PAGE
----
The concept of peer-to-peer (P2P) networking came to the fore as part of the movement that led to the freeing up of digital information although it gained considerable notoriety when it was hijacked for the purposes of illicit and illegal file sharing. However, it remains an important concept in distributing upload and download bandwidth among users with large files to distribute and P2p networking is used by many different tools with perfectly legitimate applications.
Writing in the International Journal of Reasoning-based Intelligent Systems, a team from India points out that for efficient use of a P2P network it is best if users that are a short hop from each other in terms of internet connectivity are clustered together. This can reduce the total burden on system resources and bandwidth by precluding the sending of packets of data across non-optimal transfer distances. The team of S. Vimal at the Sathyabama Institute of Science and Technology, in Chennai, and S.K. Srivatsa of MIT at Anna University also in Chennai, India, have shown how a clustered P2P network that utilizes a file-replication algorithm can boost efficiency still further.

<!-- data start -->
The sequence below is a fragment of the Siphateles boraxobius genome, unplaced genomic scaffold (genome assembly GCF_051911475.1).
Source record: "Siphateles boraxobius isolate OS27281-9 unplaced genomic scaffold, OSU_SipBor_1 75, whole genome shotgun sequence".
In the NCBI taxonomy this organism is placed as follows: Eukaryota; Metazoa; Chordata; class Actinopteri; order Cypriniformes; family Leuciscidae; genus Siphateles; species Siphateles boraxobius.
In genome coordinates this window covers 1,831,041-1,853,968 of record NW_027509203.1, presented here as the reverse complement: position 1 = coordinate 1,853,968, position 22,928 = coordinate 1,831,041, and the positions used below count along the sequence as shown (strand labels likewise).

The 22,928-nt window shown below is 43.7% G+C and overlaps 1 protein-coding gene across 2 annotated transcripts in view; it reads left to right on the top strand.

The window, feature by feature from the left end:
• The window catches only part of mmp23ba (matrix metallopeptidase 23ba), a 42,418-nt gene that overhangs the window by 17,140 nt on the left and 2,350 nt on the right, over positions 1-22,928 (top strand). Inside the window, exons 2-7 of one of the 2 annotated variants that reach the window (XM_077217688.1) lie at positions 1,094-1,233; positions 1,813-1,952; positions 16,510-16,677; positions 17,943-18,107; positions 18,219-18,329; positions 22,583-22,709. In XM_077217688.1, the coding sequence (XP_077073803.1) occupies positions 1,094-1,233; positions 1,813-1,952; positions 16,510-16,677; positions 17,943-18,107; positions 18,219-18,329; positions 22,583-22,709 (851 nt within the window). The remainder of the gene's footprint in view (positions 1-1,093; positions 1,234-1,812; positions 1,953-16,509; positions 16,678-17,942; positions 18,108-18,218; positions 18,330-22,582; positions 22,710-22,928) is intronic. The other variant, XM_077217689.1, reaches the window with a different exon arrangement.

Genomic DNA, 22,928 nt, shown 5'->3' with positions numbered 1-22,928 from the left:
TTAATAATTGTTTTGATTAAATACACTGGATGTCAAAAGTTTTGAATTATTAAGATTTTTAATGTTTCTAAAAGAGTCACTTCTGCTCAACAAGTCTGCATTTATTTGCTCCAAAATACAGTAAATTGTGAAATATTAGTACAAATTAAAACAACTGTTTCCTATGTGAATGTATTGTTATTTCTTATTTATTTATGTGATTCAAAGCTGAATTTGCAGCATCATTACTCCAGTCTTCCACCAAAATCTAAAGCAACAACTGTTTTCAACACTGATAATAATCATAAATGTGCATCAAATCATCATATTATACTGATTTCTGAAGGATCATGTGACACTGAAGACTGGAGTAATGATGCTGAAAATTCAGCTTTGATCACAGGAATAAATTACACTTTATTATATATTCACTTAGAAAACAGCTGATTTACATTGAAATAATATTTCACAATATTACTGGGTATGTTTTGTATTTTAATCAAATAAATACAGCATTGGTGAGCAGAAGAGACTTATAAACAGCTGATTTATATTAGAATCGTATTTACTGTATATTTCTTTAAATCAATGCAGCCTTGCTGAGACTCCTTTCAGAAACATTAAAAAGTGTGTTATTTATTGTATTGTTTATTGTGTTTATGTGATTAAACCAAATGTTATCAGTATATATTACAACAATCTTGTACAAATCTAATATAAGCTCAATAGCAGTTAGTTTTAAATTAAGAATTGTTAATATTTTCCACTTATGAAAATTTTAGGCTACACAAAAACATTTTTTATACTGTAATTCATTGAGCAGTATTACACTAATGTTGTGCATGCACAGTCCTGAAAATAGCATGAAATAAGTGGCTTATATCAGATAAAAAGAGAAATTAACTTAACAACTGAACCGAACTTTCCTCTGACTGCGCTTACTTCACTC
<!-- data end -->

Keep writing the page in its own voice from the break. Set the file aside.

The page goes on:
The team describes their approach as a “nearness and interested cluster (NIC) super peer network. The interests and categorized “sub-interests” of peers are used to cluster them according to the most likely of digital commodities that they might be anticipated to share.
Vimal, S. and Srivatsa, S.K. (2019) ‘A file sharing system in peer-to-peer network by a nearness-sensible method’, Int. J. Reasoning-based Intelligent Systems, Vol. 11, No. 4, pp.293–299.